Cycling rebuilds but doubts linger over doping


Chris Froome has been the most affable of Tour de France champions, polite to a tee as he pedalled his way to glory on the Champs-Elysées at the weekend.

Only once did he snap and arguably with good reason as he fielded a barrage of questions awash with doping insinuations after riding to glory on the infamous climb up Mont Ventoux for his third stage victory of this year’s race. Froome quite succinctly summed it up when he said: “Lance Armstrong cheated. I’m not cheating. End of story.”

No rider from Team Sky has ever tested positive for drugs, and the team cleared its ranks of riders and members of staff with any past doping question marks over them before this season. In addition, team principal Sir Dave Brailsford has offered the team’s physiological data to be reviewed by an independent World Anti-Doping Agency (Wada) panel in order to clear the suspicion surrounding the team.

Such a move has been welcomed by Wada but there is still scepticism towards a sport that has been arguably the most synonymous with doping in recent years. Wada president John Fahey sounded a positive note about cycling’s present and future but also warned that “you hold your breath with cycling a bit each year”.

In his line of work Fahey has grown understandably sceptical of sporting cheats. But it was cycling which essentially prompted the agency’s formation in Lausanne in November 1999 – just 16 months after the Festina Affair and the year of Lance Armstrong’s first Tour victory, one of seven that has since been expunged from the record books.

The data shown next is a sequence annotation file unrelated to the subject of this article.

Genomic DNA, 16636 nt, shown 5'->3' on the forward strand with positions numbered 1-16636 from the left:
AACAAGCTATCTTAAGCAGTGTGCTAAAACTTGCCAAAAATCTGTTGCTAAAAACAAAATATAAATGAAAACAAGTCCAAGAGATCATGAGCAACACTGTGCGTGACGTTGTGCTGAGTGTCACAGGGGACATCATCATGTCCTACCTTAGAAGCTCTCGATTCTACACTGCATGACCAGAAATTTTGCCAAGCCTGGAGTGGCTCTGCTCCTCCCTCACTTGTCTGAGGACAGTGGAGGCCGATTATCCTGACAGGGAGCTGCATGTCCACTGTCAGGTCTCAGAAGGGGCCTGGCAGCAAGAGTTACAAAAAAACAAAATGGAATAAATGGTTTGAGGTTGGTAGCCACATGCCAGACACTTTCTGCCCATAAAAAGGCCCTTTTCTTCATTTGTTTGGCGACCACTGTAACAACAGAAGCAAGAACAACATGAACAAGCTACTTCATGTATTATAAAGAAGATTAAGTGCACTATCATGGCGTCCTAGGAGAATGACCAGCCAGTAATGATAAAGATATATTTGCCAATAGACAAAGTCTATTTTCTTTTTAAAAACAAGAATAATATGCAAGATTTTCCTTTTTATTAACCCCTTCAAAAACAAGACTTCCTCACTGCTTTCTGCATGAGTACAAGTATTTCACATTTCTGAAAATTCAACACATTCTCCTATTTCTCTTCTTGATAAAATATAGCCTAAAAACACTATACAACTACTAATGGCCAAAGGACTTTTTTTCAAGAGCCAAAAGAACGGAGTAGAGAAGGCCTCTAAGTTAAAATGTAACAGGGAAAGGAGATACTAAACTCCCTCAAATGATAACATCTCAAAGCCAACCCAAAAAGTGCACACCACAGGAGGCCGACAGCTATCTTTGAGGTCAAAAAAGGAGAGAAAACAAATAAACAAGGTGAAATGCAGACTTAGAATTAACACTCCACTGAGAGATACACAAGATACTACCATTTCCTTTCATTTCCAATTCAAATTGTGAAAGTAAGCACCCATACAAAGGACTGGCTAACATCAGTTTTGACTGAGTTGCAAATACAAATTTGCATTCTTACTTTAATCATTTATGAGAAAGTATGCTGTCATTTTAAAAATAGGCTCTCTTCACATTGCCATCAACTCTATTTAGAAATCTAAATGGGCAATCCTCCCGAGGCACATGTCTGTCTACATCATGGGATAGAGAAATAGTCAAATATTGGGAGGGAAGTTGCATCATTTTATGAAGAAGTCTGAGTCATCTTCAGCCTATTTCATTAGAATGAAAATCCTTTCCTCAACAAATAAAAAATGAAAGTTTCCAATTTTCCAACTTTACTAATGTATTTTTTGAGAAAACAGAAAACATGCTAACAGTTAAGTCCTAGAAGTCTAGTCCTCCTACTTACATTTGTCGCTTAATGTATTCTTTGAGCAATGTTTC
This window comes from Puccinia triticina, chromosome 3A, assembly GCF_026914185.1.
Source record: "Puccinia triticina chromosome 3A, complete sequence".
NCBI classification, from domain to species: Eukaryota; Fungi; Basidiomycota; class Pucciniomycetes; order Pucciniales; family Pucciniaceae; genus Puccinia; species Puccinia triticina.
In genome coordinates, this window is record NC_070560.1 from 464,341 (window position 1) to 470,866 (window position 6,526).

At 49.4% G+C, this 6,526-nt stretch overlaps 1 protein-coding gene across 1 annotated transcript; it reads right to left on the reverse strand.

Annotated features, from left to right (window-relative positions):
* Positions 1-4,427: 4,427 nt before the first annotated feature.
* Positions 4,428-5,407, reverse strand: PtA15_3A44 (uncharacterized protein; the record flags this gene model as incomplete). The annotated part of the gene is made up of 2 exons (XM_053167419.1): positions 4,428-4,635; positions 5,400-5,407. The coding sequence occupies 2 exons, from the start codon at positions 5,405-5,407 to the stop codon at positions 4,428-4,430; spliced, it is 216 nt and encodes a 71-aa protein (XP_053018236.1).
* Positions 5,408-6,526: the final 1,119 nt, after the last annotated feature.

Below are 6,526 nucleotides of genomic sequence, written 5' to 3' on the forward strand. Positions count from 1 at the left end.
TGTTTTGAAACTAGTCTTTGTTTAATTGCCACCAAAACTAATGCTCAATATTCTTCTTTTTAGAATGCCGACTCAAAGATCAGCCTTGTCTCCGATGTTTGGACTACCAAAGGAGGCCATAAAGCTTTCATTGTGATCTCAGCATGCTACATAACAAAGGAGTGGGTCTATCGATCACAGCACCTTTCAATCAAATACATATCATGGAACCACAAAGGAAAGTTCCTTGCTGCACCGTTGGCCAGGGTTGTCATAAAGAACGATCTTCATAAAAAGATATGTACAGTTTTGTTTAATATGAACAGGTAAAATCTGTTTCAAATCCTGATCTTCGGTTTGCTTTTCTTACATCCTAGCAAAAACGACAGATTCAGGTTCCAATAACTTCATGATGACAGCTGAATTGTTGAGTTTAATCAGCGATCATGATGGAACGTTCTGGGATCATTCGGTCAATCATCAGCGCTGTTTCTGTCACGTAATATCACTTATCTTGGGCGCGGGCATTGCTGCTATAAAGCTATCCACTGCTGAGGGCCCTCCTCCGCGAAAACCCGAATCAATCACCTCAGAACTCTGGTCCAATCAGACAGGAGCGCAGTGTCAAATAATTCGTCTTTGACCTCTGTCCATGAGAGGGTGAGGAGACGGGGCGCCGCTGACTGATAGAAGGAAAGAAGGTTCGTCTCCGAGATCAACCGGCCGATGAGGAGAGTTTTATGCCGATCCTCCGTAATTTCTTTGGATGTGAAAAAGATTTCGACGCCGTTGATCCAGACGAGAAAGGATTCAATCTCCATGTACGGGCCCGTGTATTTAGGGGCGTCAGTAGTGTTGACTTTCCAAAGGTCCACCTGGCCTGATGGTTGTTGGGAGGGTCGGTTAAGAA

Explaining his reticence at fully praising the sport, Fahey said: “Wada started because of the failure of the Tour de France year after year after year. People said enough is enough and a body was needed that could do something about it and all sports.

“Cycling was the catalyst for Wada in the late 90s. So with cycling, as with any sport, I never say that any sport has eliminated cheats. I say that I’m confident that they’re reducing the number of cheats but not that the battle will ever be won.”

In the past Wada has been at loggerheads with cycling’s governing body, the UCI, with Wada particularly scathing of the UCI’s approach to the fall-out of the Armstrong case, accusing it of being “deceitful” and “arrogant”.

Despite frayed relations, Fahey was quick to praise the UCI for its recent approach. “In the last few years cycling’s been much better,” he said. “I’ve said I think the UCI is making a real effort on biological passports for the top cyclists in the peloton. I think that’s a great thing to pick up the cheats and act as a deterrent.”